Release Date: Oct 2017
CC: PC, MK, PBL
Nicole L. Hoppman, PhD
Co-Director, Cytogenetics and Clinical Genome Sequencing Laboratories, Mayo Clinic, Rochester, MN
Prenatal screening using cell-free DNA (cfDNA) has been rapidly adapted by the obstetrics community as a screening test for various chromosomal trisomies such as Trisomy 21 (Down syndrome). This methodology also allows screening for other chromosomal anomalies, including sex chromosome abnormalities and some chromosomal microdeletion syndromes. This assay screens for chromosomal abnormalities by analyzing cell-free DNA derived from the placenta that is found in the maternal serum. Various analysis methods (counting of next-generation sequencing reads, microarray, etc.) can be utilized. The American College of Obstetricians and Gynecologists (ACOG) currently recommends cfDNA prenatal screening as the recommended option for high risk pregnancies (advanced maternal age, previous pregnancy diagnosed with a trisomy, etc.). This recommendation comes in part because of the increased sensitivity and specificity that cfDNA prenatal screening offers over other screening assays such as the first trimester or quad screens. To date, several laboratories, including Mayo Clinic, have developed cfDNA screening assays. The intricacies of the validation for this type of complex screening assay will be discussed.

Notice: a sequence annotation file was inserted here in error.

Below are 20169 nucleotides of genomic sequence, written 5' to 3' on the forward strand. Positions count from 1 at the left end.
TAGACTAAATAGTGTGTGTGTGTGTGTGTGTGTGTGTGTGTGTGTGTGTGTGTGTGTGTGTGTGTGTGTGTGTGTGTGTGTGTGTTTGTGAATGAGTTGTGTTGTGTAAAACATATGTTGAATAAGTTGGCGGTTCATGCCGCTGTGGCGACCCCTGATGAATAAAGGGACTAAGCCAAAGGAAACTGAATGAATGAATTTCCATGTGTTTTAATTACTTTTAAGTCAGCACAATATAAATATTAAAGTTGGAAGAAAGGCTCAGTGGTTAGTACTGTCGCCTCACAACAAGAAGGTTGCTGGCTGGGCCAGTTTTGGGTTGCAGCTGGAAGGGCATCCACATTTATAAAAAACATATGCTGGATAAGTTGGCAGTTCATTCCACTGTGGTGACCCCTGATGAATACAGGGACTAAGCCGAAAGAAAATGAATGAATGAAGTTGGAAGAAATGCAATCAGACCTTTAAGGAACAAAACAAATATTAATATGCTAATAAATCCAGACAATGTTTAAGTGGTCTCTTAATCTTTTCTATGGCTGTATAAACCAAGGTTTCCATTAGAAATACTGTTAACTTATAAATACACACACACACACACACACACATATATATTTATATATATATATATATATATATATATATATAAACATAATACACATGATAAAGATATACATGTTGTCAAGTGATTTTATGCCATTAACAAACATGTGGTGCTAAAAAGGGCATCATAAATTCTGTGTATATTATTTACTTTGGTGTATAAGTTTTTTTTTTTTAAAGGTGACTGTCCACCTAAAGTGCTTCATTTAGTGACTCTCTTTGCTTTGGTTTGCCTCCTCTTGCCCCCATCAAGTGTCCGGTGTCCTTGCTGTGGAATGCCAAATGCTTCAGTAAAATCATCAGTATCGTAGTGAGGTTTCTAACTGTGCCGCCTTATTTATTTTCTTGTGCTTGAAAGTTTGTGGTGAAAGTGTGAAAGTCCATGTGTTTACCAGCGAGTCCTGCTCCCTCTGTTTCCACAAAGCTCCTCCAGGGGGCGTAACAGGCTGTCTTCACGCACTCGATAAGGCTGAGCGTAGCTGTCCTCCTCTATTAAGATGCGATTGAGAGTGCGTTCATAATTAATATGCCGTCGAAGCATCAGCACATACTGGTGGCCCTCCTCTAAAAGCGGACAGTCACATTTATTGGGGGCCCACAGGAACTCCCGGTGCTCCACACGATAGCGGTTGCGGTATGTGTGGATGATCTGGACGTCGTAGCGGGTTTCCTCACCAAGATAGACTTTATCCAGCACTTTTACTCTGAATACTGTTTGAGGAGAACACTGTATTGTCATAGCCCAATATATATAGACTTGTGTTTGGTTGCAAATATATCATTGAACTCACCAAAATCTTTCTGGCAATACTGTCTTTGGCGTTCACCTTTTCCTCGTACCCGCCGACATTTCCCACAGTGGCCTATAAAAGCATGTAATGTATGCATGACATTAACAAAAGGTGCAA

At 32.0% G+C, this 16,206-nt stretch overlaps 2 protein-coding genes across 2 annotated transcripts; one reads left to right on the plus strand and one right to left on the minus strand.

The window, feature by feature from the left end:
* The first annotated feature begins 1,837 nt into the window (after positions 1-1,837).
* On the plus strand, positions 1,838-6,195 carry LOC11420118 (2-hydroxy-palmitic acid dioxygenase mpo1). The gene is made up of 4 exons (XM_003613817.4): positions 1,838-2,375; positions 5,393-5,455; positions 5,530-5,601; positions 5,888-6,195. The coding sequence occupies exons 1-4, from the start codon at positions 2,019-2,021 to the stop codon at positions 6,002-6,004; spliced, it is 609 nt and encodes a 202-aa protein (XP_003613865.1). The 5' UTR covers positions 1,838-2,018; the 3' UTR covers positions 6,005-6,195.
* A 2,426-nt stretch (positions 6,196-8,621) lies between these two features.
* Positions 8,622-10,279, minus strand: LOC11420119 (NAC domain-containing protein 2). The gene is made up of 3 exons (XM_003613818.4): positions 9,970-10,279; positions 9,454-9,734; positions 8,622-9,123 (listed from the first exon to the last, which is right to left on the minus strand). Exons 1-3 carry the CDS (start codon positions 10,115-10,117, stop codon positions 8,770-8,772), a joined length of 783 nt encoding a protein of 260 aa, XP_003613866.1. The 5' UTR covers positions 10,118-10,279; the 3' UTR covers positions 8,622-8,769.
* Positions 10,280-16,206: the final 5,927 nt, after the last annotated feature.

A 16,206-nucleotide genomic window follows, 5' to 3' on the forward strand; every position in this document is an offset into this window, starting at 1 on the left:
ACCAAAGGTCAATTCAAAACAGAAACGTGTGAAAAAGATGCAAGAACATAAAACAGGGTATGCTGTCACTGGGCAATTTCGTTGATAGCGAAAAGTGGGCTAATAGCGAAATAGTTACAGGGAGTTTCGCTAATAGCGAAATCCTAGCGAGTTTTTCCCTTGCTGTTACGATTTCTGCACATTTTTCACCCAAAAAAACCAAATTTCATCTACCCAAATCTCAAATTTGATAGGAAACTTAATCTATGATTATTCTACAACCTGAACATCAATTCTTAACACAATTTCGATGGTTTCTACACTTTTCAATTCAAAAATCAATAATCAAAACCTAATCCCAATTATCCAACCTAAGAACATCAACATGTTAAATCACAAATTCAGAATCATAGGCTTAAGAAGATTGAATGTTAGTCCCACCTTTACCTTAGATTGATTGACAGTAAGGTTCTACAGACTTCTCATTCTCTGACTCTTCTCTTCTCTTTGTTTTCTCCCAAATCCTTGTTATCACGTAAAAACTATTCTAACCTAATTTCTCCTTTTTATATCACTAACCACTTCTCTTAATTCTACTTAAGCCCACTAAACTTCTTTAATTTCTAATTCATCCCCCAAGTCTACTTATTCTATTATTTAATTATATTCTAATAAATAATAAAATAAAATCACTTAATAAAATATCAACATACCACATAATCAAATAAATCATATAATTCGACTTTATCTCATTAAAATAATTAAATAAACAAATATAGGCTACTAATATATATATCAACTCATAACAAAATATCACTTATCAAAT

After attending this session, participants will be able to:
· Understand how prenatal screening using cell-free DNA works and the different methodologies used to perform this screen.
· Understand how prenatal screening using cell-free DNA differs from alternative screens.
· Appreciate the nuances of validating a lab-developed cell-free DNA screening assay.
Who should attend? Practicing Pathologists, Residents, Doctoral Scientists, Bench Supervisors, Bench Technologists & Technicians, Students